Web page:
Every working diver worth their salt should have a sound knowledge of rigging procedures and elementary knots and splices. While the ability to tie the appropriate knot in zero visibility; quickly splice a line to a shackle; or join together two pieces of rope of similar size so that they run smoothly through a block will often help to make a complex job less difficult, it’s still surprising to discover how few divers’ have the necessary skills to tie anything more complicated than a bowline.
Although splicing with wire is a more complex issue – and nowadays, in any event, is generally performed mechanically – every professional diver should be capable of splicing a rope. As a method of preventing a loose end from unravelling, joining two ropes together, or making an ‘eye’ – a permanent loop in a rope’s end – a splice has several advantages over a knot. In a join a splice gives a tidier and neater appearance than does a knot and unlike a knot, which reduces the strength of a rope by about 50%, a splice will only reduce its strength by about 12%.
Most splices have several variations or modifications usually determined by the number of strands in the rope. Also the number of tucks required to complete the splice will depend on whether the fibres of the rope are natural or man-made. Natural fibres tend to require a minimum of four tucks while man-made fibres, being more elastic and smoother, require five or more tucks to satisfactorily complete the splice. For ease of illustration the following basic splices are made using natural fibre, three strand rope.
(To prevent the rope ends unlaying in the early stages, many people first unlay the rope to the point where the splice will begin and then whip it and the separate strand ends using sailmakers twine, or similar. Whipping is unnecessary when using man-made ropes as the ends can easily be bound by adhesive tape and later fused together with a lighter flame.)
Used to prevent the end of a rope not required to be passed through a block from un-laying.
The secret of a successful Back Splice is the Crown Knot. Unlay the strands and pass the strand nearest to the right side over in front and on the inside of the centre strand. Bring the centre strand in the form of a bight down over the strand from the right, and bring the strand on the left over the centre strand and through the bight of the strand on the right.
Cut the whipping and then tuck each strand over one strand and under the next, to the left and against the lay of the rope. After each strand is tucked, pull the strands taut and repeat the process several times. (After several tucks you can taper the splice down by splitting each strand in half for each remaining tuck).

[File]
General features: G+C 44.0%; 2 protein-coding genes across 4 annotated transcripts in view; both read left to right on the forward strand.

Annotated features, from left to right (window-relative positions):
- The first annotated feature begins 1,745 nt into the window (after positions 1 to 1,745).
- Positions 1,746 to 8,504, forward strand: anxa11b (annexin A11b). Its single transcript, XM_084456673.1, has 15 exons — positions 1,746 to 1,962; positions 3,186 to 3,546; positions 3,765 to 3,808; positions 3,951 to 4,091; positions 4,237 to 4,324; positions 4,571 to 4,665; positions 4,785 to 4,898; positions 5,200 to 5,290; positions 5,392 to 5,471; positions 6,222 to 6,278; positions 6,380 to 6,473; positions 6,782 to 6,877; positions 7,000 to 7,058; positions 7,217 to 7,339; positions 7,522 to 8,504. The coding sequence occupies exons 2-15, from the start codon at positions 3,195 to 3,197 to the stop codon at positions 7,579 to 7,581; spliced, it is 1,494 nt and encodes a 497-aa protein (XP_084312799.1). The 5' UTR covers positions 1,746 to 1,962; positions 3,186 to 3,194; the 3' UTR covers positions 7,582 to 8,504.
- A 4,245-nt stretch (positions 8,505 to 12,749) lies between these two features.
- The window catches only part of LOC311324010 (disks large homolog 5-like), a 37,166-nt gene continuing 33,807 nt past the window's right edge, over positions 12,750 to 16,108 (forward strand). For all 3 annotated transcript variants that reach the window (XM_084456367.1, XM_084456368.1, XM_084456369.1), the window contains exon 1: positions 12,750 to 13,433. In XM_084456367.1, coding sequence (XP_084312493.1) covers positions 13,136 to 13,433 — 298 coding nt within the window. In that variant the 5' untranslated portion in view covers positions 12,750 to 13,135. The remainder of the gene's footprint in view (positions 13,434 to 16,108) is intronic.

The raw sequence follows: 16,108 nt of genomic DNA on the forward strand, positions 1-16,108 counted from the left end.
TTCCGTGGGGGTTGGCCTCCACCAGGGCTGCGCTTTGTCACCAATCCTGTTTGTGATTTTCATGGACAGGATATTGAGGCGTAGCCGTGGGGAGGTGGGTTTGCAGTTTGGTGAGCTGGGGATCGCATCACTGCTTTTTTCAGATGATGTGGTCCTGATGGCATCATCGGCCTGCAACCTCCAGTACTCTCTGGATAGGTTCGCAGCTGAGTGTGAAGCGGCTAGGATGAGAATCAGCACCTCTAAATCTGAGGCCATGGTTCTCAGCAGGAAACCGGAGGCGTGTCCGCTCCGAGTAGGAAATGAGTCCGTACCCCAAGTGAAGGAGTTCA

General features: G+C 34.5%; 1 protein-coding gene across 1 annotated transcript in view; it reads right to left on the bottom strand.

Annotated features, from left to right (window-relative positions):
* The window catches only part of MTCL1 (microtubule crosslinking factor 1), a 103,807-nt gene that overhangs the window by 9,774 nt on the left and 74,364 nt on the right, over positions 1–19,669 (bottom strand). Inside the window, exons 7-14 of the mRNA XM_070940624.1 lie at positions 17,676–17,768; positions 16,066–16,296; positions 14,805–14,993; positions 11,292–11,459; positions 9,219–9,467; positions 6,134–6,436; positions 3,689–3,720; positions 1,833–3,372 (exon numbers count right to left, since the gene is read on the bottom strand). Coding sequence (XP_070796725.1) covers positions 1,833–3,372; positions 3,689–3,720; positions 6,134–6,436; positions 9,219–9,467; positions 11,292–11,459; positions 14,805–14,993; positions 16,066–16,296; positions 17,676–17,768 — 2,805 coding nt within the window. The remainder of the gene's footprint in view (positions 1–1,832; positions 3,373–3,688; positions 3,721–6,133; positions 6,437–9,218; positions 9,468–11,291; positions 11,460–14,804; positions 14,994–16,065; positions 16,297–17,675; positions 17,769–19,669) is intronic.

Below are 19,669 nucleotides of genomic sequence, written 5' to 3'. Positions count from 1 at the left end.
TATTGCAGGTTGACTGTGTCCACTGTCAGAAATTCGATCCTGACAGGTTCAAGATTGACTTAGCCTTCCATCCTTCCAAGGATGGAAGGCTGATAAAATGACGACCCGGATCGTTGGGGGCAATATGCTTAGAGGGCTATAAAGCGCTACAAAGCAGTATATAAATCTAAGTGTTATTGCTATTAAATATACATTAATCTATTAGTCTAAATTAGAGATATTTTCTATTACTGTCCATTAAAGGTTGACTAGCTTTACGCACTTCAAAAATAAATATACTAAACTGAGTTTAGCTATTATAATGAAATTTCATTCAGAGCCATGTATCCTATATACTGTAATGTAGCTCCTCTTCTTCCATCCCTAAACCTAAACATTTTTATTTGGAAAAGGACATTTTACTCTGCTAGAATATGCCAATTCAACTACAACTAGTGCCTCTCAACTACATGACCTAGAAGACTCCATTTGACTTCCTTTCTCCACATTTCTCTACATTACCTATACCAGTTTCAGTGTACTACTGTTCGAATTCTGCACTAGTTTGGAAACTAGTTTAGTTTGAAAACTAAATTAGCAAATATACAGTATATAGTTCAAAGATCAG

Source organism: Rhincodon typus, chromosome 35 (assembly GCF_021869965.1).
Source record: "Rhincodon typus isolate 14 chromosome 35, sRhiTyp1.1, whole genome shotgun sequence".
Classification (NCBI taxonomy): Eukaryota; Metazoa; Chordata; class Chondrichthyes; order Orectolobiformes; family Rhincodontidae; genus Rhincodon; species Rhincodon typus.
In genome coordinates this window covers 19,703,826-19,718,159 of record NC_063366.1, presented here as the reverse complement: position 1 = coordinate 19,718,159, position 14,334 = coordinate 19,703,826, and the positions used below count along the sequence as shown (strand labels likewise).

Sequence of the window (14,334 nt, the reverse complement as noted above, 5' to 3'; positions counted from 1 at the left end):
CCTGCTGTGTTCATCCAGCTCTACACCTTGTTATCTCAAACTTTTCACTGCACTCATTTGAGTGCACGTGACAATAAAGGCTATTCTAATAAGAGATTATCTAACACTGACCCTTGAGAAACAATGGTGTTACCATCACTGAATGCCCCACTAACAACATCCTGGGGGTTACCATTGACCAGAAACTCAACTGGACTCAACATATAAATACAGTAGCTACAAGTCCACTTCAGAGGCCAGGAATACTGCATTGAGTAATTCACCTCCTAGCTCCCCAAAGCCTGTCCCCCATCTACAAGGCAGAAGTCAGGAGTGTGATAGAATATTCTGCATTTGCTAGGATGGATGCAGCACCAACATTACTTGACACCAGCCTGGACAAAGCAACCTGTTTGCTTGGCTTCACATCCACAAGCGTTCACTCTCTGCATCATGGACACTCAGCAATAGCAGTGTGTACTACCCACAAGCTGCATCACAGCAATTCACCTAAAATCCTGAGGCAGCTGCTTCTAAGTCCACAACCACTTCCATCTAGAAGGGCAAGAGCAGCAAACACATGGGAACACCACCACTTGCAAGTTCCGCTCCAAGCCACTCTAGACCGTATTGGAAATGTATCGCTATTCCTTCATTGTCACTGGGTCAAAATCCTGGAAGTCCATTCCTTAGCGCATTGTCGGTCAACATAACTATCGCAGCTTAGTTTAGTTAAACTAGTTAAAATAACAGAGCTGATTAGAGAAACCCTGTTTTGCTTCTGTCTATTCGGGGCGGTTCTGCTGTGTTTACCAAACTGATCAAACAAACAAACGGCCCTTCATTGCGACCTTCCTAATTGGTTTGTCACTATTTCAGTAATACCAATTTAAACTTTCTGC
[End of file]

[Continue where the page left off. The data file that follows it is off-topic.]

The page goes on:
Used to make a permanent ‘eye’ in a rope’s end and usually employing a ‘thimble’ – a metal form scored to the circumference of the rope that helps to prevent chafing. (Referred to as a ‘soft eye splice’ when no thimble is used)
Bend the end of the rope down, having previously opened the strands, leaving the middle strand on top of the rope. Tuck the middle strand under the top strand from right to left. The left-hand strand is then forced from right to left over the top strand and under the next to the left. Turn the rope around to the left to bring the remaining right-hand strand on top and tuck it from right to left under the strand not already used. Repeat the process three or four more times, tapering the strands after the second tuck if required.
The strongest and most secure method of uniting two ropes. However, because of the thickness of the join it is not suitable where it may be required to pass through the sheave of a block.
After unravelling the strands to a suitable length (about 8 times the circumference of the rope), put a temporary seizing, or whipping, around the two ends and marry them together. Tuck the strands of each rope between the strands of the other rope. Working with the left hand strands to begin with, pass the left hand strand over the first strand next to it and underneath the second strand, haul it taut, then enter the right hand strand, and finally the middle strand in a similar manner to that of the left-hand strand. Haul them taut along the lay of the rope. Repeat the process with the right hand strands for a series of three to four tucks on each side of the joined rope. Trim the ends and roll the rope under foot to work the strands into place.
With a little practice a diver can very quickly gain proficiency in these simple splices.
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